Happy New Year, everyone! From January 29th to January 31st 2019 there will be a conference held by the American Society for Microbiology in Arlington, Virginia. Discussions and exhibitions on the latest developments in biosecurity and bioterrorism will be held by leading experts in academia, government, and the public health industry from around the world.
When I first started out learning about global public health, the course that got me hooked was “An Introduction to Global Health”, taught by Professor Hans Rosling from the Karolinska Institute in Sweden. After taking this course, I was inspired to further explore the field of public health and later biodefense. Continue Reading
On the preparedness front in the United States, the new National Biodefense Strategy was released on September 19, 2018. The new strategy establishes clear and thoughtful goals that will become a vital part of “managing the risk of biological incidents… in today’s interconnected world” 1. Continue Reading
This is the second part of my conversation with Professor Benjamin J. Cowling about influenza pandemic prevention and preparedness. The first part was about pandemic preparedness and genomics. In this part, Prof. Cowling focuses on national and global responses.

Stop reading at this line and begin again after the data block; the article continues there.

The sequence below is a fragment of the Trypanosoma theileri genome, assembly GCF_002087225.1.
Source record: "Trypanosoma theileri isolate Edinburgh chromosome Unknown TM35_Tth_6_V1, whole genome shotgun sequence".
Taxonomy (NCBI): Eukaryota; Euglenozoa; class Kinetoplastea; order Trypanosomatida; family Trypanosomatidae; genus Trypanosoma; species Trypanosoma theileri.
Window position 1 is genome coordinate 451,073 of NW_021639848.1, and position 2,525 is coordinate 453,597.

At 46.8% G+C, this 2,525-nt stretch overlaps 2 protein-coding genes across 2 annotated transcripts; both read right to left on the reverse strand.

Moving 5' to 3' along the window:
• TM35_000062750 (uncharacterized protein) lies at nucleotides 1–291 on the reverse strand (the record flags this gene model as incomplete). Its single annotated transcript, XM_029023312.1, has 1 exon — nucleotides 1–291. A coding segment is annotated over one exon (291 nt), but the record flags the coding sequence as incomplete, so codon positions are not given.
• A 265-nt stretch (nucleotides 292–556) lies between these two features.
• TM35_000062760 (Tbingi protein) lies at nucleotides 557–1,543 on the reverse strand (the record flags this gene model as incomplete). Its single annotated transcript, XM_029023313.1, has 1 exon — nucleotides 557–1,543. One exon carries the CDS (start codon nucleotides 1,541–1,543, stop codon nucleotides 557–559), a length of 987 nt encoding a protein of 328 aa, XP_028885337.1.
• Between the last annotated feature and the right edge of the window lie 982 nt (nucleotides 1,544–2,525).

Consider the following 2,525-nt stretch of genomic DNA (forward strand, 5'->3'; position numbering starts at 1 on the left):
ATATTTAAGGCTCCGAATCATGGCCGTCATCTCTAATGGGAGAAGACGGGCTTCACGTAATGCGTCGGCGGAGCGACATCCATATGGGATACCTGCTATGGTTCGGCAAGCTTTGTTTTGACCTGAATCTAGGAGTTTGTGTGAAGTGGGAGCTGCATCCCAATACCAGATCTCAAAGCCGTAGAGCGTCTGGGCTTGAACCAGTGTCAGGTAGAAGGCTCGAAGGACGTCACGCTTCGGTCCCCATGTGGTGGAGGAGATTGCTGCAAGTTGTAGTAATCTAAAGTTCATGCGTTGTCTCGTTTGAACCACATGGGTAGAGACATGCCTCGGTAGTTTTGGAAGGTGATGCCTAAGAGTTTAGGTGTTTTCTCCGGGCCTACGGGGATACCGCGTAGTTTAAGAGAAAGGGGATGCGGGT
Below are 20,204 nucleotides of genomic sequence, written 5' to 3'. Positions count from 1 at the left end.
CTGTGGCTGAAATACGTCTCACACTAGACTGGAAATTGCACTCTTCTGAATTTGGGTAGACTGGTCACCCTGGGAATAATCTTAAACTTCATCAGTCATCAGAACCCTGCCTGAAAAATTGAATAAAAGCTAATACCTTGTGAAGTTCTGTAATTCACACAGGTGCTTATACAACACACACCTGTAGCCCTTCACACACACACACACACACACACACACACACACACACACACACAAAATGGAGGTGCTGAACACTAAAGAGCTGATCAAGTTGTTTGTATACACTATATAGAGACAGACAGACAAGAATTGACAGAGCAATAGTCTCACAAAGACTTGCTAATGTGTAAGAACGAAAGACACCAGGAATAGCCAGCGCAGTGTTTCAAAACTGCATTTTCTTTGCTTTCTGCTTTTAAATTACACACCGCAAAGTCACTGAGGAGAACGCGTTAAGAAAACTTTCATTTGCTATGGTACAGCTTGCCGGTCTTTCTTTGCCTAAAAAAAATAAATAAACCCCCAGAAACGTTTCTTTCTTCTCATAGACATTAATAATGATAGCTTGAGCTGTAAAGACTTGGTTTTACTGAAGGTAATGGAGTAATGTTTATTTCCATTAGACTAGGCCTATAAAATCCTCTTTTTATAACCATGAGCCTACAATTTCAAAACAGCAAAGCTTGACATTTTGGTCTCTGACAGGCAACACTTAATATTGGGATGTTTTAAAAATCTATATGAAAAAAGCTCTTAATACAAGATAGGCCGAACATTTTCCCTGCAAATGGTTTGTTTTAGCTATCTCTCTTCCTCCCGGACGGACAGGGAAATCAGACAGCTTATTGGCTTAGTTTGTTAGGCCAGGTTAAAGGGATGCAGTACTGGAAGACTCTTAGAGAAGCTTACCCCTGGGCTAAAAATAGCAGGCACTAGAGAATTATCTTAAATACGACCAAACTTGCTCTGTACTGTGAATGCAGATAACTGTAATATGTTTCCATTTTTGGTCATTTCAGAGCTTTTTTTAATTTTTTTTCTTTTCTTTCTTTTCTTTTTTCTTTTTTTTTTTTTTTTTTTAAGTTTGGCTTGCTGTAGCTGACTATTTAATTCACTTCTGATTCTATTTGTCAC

I recently spoke with Professor Benjamin J. Cowling about influenza pandemic prevention and preparedness.
Our conversation will be posted in two parts. The first part below is about pandemic preparedness and genomics. The second part (to be posted next week) will examine national and global responses.
As I have researched the topic of bioterrorism, I have found this subject to be a uniquely challenging issue for society and nations to tackle to ensure the safety of their citizens. Dr. Jeffrey Ryan defines bioterrorism as, “the intentional use of microorganisms or toxins derived from living organisms to cause death or disease in humans or the animals and plants on which we depend.”1 In this article, I will point out the issues that make bioterror not only a difficult topic, but an extremely important one to focus on, as well. Continue Reading
To anyone interested in the topic of public health, a visit to the David J. Sencer CDC Museum in Atlanta is a must for two reasons:
1) The exhibit provides a comprehensive, yet easy to understand overview of the history and the work of the Centers for Disease Control and Prevention.
2) It shows the various battles fought against global diseases in the past and in the present, in great detail.